Just Deserts

You see I've been through the desert on a bike with no name

It felt good for the first few days

In the desert you can remember your name

Cuz there ain't another goddamn thing to distract you forever and ever and ever...


I write to you, in a state of culture shock, from a Starbucks in Del Rio, Texas, population 35K souls, some saved, most just hoping for an inattentive, forgiving deity. Last night, we created our own Canadian community in the desert, population 2 transient souls, heavenly all-access pass... doubtful. The crazy pace, lightning-fast wifi, and shocking demographics of Del Rio are making our dirt-spattered heads spin - in a mere half hour, we've already seen over 10 people under 50! So this is where the young people go... Emer can barely cope with the sudden, suffocating near-peer-group immersion.

After 23 days of being surrounded by every manner of botanical prick, we are bidding the desert adios -Texas Hill Country awaits our pleasure. Over the next few days, the trees will go from stunted to stunning, the ground from gravel to grass; a decompression chamber where, deprived of sensory stimulation for weeks, we gradually reacclimatize to surface life. Some people are drawn to the desert. Some people like to cut themselves. I'm just sayin', I'm glad it's over.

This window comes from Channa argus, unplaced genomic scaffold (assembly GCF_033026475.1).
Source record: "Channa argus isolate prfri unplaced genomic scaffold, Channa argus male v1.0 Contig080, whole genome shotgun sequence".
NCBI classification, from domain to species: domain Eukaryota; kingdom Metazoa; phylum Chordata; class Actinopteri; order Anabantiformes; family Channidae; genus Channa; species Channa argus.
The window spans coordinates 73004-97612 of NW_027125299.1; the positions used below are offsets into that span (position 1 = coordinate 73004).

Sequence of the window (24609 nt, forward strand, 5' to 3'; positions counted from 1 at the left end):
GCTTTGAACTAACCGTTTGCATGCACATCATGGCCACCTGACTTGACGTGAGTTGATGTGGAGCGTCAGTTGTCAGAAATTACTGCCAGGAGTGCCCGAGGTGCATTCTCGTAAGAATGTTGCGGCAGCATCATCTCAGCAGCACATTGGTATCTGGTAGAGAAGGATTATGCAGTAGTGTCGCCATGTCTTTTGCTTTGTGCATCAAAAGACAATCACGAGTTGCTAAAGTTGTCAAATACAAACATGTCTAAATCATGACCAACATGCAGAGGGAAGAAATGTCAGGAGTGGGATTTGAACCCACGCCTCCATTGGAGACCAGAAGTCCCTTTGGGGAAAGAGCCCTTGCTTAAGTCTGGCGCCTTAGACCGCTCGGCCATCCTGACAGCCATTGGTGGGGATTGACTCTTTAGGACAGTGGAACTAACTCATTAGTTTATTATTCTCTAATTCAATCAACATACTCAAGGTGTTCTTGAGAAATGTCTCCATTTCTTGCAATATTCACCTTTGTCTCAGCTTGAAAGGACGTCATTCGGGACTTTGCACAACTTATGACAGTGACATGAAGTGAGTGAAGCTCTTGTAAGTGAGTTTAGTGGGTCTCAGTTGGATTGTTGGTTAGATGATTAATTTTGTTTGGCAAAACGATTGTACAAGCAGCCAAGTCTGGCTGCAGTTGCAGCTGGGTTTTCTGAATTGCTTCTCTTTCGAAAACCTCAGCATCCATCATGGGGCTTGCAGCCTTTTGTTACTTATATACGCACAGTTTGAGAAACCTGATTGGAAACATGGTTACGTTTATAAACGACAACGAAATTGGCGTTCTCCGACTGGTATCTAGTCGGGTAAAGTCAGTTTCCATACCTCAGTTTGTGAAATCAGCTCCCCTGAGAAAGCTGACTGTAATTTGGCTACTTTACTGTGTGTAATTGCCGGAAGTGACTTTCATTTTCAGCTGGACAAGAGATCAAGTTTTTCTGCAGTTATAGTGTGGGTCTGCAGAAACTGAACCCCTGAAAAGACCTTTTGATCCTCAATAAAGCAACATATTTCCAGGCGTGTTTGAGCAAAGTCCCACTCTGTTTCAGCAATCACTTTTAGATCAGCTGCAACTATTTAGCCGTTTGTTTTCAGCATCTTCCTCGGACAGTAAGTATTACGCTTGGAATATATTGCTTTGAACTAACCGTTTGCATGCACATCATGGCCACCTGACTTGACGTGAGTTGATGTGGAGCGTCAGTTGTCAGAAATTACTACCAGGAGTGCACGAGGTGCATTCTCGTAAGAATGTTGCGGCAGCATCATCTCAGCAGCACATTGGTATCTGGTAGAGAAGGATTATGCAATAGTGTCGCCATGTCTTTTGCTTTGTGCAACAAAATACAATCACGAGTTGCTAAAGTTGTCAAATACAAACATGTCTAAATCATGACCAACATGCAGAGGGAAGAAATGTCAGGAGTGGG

(We're on our way to [Bracketville] tonight, {home} of all variations of asides). With luck, the firepeople or sheriffpeople will allow us to erect our tent aside of their dominions, maybe even under a tree. 

This is the bridge to the desert, over the Pecos River. Back in the 1800's, they said there was no law west of the Pecos. Now there are two less people. Peace out.